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Beware the buyer on the run

14 March 2012

I spent several pleasant hours in the company of Noel Clancy earlier this week. Noel is CEO of Shepherd FM and is one of a breed who cares passionately about training his employees to do a job well, and this was the general topic that formed the basis of our conversation.

However, among the many tangents that the conversation disappeared down was the role of procurement and the common perception that buyers don't value quality service. This is a fashionable topic, ‘procurement’ now being the perceived industry villain who can be blamed for all ills.

Procurement has become an easy target. In many cases it has become a lazy excuse for poor service. The truth is that procurement professionals are only working in the best interests of their employers. It was pointed out at a recent conference I was at that if procurement doesn’t understand the services, or the way that they are being measured, then that at least in part is the fault of the service providers who are not supplying the right information.

Noel Clancy clearly believes that the role of procurement is often to seek best price in the short term, and not necessarily long-term value. This will adversely effect the quality of service provided and also the clients core output. There is a small, but growing, segment of the procurement world that is inhabited by transient consultants. Buyers are often in a very difficult space. Buy cheap and they can become the fall guys - think long term and they won't always be around to see the merits of their forward thinking, claims Clancy. He goes on, the quality of the resulting service, which you could view as the consequences of 'shorting', are sometimes of no concern to the procurement consultant as his behaviour is being driven a different way from above. Why can't procurement teams bonuses be index linked to output? Silo procurement is the worst offender where buyers do the deal and run.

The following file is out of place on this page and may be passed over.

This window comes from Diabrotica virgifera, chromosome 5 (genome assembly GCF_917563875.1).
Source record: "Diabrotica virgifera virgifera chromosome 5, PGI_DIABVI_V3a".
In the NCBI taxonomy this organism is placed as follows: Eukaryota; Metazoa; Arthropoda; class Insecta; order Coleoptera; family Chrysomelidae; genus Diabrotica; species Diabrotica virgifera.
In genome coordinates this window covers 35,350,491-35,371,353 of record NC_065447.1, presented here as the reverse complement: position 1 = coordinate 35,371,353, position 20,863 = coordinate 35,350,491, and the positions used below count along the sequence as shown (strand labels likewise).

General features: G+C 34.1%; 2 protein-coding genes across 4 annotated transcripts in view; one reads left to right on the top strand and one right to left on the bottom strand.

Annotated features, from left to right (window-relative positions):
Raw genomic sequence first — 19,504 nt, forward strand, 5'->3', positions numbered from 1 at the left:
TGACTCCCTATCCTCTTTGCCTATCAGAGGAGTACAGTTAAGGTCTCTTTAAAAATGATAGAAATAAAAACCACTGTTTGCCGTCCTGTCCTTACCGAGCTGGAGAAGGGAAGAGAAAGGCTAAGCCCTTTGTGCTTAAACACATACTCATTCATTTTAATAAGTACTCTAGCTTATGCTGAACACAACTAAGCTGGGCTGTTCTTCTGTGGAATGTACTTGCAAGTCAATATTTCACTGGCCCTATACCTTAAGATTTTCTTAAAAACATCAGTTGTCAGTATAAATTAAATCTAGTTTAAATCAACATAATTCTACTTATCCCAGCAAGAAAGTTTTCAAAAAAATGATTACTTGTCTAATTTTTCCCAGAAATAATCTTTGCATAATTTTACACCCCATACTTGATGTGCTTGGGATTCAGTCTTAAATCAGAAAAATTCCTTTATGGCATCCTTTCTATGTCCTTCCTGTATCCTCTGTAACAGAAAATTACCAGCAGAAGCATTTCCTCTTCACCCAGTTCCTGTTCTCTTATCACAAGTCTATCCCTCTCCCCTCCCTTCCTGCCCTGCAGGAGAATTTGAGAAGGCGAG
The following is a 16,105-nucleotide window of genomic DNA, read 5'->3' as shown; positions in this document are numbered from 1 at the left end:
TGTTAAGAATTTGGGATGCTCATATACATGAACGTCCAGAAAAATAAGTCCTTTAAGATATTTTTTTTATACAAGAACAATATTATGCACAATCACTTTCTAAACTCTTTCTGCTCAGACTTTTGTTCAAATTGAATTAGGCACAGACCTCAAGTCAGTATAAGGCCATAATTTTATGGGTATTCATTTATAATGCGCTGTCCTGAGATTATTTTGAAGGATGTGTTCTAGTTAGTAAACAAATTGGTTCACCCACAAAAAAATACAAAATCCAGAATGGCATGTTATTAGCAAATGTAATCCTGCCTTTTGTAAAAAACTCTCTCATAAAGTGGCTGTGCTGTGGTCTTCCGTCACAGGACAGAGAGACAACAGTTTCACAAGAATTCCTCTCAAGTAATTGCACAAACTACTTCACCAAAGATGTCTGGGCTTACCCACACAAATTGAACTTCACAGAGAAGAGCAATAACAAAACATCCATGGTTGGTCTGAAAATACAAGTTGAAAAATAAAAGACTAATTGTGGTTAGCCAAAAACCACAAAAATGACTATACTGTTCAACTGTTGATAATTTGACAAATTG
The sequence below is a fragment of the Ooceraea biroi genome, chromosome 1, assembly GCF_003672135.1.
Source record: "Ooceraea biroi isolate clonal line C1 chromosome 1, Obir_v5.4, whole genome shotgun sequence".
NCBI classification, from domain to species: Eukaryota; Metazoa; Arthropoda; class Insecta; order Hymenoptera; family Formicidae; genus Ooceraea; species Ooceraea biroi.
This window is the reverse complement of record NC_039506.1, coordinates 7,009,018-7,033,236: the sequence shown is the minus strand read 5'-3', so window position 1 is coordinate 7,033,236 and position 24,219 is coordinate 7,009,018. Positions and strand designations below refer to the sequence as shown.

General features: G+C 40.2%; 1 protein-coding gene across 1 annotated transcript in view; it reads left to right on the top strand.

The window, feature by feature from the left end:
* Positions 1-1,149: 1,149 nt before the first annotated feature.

Clancy used the following example to demonstrate this – ‘How to negotiate with a dentist’. For all that this clip was undoubtedly created as no more than a joke and not as a management training tool, it does make the point pretty well if used in a FM context.

Before I get complaints from procurement consultants, my opinion is not that they are all bad. It is that if all parties are to benefit from the arrangement then it is far more likely to happen if ‘Procurement’ has some responsibility for the outcomes.


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